Prior to Application in human subjects, ECGI was thoroughly tested and validated in experimental preparations. Of particular value were the experiments in a torso-tank that was designed to enable simultaneous measurement of torso potentials (VT) and epicardial potentials (VE). In this scheme,VT provided the input data for ECGI while measured VEprovided a gold standard for evaluating ECGI accuracy.
The torso-tank experimental setup, developed by Bruno Taccardi and co-workers at the Universities of Parma (Italy) and Utah, constitutes an optimal tool that we have used for detailed and rigorous evaluation of the ECGI methodology. This experimental setup consists of a tank in the shape of a 10-year-old boy’s torso filled with an electrolytic solution, with a perfused dog heart (connected to the circulation of a support dog) suspended in the correct anatomical position within the torso volume. The torso tank system included 384 torso surface electrodes and 384 rods projecting radially from the torso surface toward the center of the tank. Each rod had an electrode at its tip and multiple electrodes along its length within the torso volume, for a total of 918 electrodes. The rods at the level of the heart were pushed towards the epicardium so that the tip electrodes created an epicardial envelope about 1cm from the epicardial surface.
In one set of experiments, local electrocardiac events were initiated by pacing the dog heart from various epicardial sites. Body surface potential measurements (384 electrodes) were used to compute epicardial potentials noninvasively. The accuracy of reconstructed epicardial potentials was evaluated by direct comparison to measured ones (134 electrodes). Protocols included pacing from single sites and simultaneously from two sites with various intersite distances. Body surface potentials showed a single minimum for both single and double site pacing (intersite distances of 52, 35 and 17mm).
Oster HS1, Taccardi B, Lux RL, Ershler PR, Rudy Y. Electrocardiographic imaging: Noninvasive characterization of intramural myocardial activation from inverse-reconstructed epicardial potentials and electrograms. Circulation. 1998 Apr 21;97(15):1496-507.
Noninvasively reconstructed epicardial electrograms, potentials and isochrones closely approximated the measured ones. Single pacing sites were reconstructed to within 10mm of their measured positions. Dual sites were located accurately and resolved for the above intersite distances. Regions of sparse and crowded isochrones, indicating spatial nonuniformities of epicardial activation spread, were also reconstructed by ECGI.
In another study, we evaluated ECGI’s ability to map intramural reentrant ventricular tachycardia (VT). A dog heart with a four-day-old infarct was suspended in the human shaped torso-tank. ECGI reconstructions were performed during right atrial pacing and nine cycles of VT.
Noninvasively reconstructed potential maps, electrograms and isochrones identified: 1) the location of electrophysiologically abnormal infarct substrate; 2) the epicardial activation sequences during the VT cycles; 3) the locations of epicardial breakthrough sites; and provided 4) electrophysiologic evidence for activation of the Purkinje system and septum during the reentrant beats.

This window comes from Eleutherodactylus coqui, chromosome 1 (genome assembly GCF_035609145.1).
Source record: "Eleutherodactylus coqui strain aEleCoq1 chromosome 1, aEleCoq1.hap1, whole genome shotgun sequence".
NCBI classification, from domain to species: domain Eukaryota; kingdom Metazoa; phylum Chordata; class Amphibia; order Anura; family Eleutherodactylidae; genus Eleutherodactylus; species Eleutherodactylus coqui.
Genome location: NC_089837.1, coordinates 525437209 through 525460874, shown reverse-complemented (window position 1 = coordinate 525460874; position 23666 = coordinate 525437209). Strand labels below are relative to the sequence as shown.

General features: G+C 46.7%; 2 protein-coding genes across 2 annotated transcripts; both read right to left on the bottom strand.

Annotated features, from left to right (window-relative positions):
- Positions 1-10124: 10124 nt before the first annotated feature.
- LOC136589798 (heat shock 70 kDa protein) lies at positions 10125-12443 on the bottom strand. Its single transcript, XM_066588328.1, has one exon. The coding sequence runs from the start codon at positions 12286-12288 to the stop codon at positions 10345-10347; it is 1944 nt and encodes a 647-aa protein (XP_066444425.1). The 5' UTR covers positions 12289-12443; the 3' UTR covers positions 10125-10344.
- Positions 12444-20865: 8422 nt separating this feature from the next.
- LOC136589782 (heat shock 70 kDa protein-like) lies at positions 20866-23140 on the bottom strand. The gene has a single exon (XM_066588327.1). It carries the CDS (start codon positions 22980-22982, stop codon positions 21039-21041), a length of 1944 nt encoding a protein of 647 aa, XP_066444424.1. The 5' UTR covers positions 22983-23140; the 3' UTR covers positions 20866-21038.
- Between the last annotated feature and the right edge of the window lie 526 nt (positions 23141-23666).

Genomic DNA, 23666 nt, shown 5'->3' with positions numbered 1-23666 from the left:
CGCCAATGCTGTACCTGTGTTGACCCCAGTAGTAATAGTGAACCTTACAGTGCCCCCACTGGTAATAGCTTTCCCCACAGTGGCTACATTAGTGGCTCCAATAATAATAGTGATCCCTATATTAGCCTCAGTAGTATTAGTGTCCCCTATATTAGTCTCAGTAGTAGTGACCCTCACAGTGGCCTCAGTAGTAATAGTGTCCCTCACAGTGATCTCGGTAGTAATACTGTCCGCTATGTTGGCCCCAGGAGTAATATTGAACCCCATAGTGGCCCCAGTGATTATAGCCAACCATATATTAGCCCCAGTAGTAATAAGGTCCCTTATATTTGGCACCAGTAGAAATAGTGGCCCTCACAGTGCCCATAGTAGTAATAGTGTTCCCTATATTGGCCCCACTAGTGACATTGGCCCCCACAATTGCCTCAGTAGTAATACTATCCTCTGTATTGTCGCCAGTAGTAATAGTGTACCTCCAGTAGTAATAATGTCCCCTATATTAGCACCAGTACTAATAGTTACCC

Another study was designed to evaluate ECGI ability to image details of an epicardial reentry circuit during VT.
Burnes JE, Taccardi B, Rudy Y. A noninvasive imaging modality for cardiac arrhythmias. Circulation. 2000 Oct 24;102(17):2152-8.
Epicardial potentials were recorded during VT with a 490 electrode sock from two open chest dogs with 4-day-old myocardial infarctions. Body surface potentials were generated from these epicardial potentials in a human torso model (a “virtual torso-tank”). Realistic geometry errors and measurement noise were added to the torso data, which were then used to noninvasively reconstruct epicardial isochrones, electrograms, and potentials with excellent accuracy. ECGI reconstructed the reentry pathway and its key components, including (1) the central common pathway, (2) the VT exit site, (3) lines of block, and (4) regions of slow and fast conduction. This allowed for detailed characterization of the reentrant circuit morphology.
These studies show that ECGI can noninvasively image arrhythmic activation on the epicardium during VT to identify and localize key components of the arrhythmogenic pathway that can be effective targets for antiarrhythmic intervention.
Studies were also conducted to demonstrate the feasibility of noninvasively reconstructing regional repolarization properties on the epicardial surface of the heart with ECGI. Given the important role of repolarization abnormalities in arrhythmogenesis, the ability to image substrates with abnormal repolarization noninvasively is of clinical significance, especially in view of the limitations of methods that rely on body-surface ECG data alone (e.g., QT dispersion).
Ghanem RN, Burnes JE, Waldo AL, Rudy Y. Imaging dispersion of myocardial repolarization, II: noninvasive reconstruction of epicardial measures. Circulation. 2001 Sep 11;104(11):1306-12.
ECGI imaging of repolarization could be used for risk stratification, for more specific diagnosis of repolarization abnormalities, and for monitoring the effects of therapeutic interventions (eg, repolarization-modifying antiarrhythmic drugs).